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Self-assessment and peer support

This video shows how the use of a progress tracker can prompt self-assessment and peer support.
7.6
‘Okay, 82, as soon as you’ve got logged in, can you load up the tracker and can you have a look at how you got on in the previous lesson?’ Traditionally at Denbigh, at the end of every half term or every term reports would be produced for every single year from year 7 right the way up to year 11. Now, the issue was that students were always aware of what they’re trying to achieve but the problem is, they’re not aware of what progress they’re actually making. They often have to ask the teacher, they have to say, you know, how am I getting on Sir? Is it okay? Is it not so good?
37.4
‘What was the key bit of learning that we were looking at? Yep? Perfect, okay. We’re looking at user inputs. Okay, so based on your targets remember for this lesson here, okay, last lesson’s focus was on user inputs. So looking across to next lesson, to lesson three, what do you think we’re going to be doing today? Yep? Excellent, selection. Okay, so we’re looking at selection in programming.’ We wanted to create something that would, all the time, be accessible. They’d know, hopefully, what areas they need to improve on and so we decide to create this online document that was available anywhere, anytime.
74.4
‘We find it useful because we can see how much we have achieved and how much we need to achieve more. It explains to us what we have done well and what we should do to improve.’ It’s very much personalised, the pupils are able to access the content, knowing what they’re trying to achieve. To try and set it up effectively, it requires a lot of pre-production or pre-work behind the learning but once that’s been established, in terms of marking for each lesson, it is simply a slow good or rapid progress grade that they get. ‘So, our targets, okay so same as the tracker. So the lesson objective, to be able to understand how computers make decisions.
115.2
So following on from last lesson, we’re going to follow this four-step process to learning programming. Okay, so first of all look at theory, we’ll then look at try it, we’ll then debug it so try and find some piece of code that have got errors in it, and then I’ll ask you to extend it.’ I think it’s about setting a sort of established culture in the classroom and once you’ve got that set, and the pupils are aware of it, then everyone sort of buys into it. Our motto is high achievement for all is our shared responsibility. So within that, the pupils really think about supporting each other.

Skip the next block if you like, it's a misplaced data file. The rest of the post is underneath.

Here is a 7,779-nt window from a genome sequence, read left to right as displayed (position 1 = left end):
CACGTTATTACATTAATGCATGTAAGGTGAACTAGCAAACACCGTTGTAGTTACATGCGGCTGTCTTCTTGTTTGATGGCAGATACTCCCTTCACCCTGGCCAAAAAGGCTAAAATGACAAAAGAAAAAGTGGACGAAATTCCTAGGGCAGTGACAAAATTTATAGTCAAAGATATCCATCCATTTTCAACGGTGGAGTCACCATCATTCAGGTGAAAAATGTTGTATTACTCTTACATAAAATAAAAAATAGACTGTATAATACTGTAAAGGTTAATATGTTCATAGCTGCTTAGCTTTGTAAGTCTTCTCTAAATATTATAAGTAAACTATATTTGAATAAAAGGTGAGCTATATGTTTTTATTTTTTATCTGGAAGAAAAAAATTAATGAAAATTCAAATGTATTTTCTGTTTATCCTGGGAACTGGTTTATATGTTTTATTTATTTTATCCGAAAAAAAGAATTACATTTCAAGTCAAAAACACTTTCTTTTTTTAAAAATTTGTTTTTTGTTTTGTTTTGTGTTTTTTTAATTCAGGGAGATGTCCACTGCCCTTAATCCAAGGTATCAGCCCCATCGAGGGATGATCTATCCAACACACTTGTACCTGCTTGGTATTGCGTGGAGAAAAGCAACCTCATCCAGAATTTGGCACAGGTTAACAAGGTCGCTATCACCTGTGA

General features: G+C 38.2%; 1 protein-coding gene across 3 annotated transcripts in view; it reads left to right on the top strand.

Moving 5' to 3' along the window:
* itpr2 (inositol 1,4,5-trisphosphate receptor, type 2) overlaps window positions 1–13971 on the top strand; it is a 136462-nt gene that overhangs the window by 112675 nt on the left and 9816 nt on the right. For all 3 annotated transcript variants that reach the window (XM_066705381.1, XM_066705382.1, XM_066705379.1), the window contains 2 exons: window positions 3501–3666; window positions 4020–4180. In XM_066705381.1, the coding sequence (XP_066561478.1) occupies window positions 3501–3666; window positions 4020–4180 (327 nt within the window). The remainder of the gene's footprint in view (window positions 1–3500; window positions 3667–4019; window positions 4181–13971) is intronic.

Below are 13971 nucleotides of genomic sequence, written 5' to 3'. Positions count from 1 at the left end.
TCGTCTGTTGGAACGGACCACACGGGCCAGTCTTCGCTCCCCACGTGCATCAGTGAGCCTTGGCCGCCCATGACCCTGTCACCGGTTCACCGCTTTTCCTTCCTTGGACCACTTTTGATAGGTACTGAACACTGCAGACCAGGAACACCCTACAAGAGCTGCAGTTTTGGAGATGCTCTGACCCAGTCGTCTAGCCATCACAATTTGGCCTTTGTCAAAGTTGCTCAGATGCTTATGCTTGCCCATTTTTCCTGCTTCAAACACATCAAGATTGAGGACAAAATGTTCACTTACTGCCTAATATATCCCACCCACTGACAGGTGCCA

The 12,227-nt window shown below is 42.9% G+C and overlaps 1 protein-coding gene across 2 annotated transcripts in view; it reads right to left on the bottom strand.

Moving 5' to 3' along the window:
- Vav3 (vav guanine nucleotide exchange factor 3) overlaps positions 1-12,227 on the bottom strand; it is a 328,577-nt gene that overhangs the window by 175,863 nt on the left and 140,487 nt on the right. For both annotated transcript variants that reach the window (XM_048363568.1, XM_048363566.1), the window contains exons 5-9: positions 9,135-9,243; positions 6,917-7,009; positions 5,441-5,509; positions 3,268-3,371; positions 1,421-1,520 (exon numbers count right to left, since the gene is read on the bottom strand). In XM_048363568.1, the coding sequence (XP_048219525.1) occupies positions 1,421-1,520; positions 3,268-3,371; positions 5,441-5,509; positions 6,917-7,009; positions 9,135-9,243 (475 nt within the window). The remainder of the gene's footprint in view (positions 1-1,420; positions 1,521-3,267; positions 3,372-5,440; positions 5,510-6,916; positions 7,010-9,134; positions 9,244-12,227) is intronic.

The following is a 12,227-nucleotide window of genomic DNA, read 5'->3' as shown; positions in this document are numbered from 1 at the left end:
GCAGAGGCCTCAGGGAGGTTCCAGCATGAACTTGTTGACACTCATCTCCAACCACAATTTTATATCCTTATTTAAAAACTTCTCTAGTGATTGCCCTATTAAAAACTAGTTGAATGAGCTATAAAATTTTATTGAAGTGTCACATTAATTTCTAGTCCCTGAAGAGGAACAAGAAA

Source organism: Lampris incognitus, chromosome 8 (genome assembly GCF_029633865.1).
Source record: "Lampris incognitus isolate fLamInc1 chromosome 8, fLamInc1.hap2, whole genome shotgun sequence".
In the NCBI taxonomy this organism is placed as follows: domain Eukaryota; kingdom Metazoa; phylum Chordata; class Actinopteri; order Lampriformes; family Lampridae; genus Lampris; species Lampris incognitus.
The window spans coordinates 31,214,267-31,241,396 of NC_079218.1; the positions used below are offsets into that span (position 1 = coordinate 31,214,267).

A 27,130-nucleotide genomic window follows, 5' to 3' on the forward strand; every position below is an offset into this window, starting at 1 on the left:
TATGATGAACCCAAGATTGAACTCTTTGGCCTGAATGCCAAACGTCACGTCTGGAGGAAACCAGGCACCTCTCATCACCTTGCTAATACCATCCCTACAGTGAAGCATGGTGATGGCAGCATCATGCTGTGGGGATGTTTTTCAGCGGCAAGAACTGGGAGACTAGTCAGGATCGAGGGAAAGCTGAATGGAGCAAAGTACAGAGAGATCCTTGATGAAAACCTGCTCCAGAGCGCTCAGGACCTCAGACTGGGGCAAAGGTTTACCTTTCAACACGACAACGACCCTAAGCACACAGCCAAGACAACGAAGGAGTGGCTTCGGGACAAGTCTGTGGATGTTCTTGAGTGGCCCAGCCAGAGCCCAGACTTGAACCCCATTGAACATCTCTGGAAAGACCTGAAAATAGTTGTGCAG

156.9
So if they know that someone’s struggling with it, they will actually go over and they’ll help them or they’ll ask me and they’ll say, ‘Sir, can I go and help such-and-such with accessing this task?’ So it kind of creates loads of… lots of mini teachers in the classroom where you’ve got other students who are then confident enough to teach another pupil how to do something because they’re aware of what they’re looking for from that pupil’s work so it really just… it helps learning massively.
183.6
‘So this is like a shared document, you can’t edit it, you can only add a comment and everyone sees what you get but that would help the peers around you to help the person individually or as a group to meet their target. ‘Ok 82, we’ve got a couple of minutes left until the end of this lesson, can I ask you now to go onto the progress tracker and can you put in a comment on what pieces of work that you’ve fixed from last lesson? So make sure, remember, you’ve read the comment that I’ve put on there. I want you now to tell me what you’ve done to improve that piece of work. Okay, off you go.’
221.8
The fantastic thing for parents’ evening is being able to show the progress tracker because, you know, again it’s a fantastic data tool. Immediately I can bring it, I can print it off, I can have my Chromebook up, my laptop, at parents’ evening. I can show the parents exactly that journey that that pupil has taken. ‘I personally do show my parents because I really want them to know how they can help me and on parents’ evening, the teachers do show it as well.’ ‘Our teacher, Mr. James, can give us feedback and he can help us on the tracker so we can understand and develop our ideas and what we do in class.

In this video, Simon James, Teacher of Computing and Co-ordinator for Creative Technologies at Denbigh High School (secondary), shares how he’s developed a progress tracker that can be used to prompt pupils’ self-assessment and support for one another.

Simon shares how the tracker is used to enable dialogue between the teacher and pupils, with pupils replying to comments and logging activities. The tool is a useful resource for parents throughout the year as well as at key points, such as parents’ evenings. The tool can also be used as a reference for peer to peer support and feedback.

The tool used by Simon has been created using:

  • Google Sheets – a free online, collaborative spreadsheet tool
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